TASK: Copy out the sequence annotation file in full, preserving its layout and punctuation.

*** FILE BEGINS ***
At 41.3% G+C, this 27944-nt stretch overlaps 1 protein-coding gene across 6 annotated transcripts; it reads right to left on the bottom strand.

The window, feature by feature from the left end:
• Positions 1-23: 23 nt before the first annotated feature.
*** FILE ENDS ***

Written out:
At 41.3% G+C, this 27944-nt stretch overlaps 1 protein-coding gene across 6 annotated transcripts; it reads right to left on the bottom strand.

The window, feature by feature from the left end:
• Positions 1-23: 23 nt before the first annotated feature.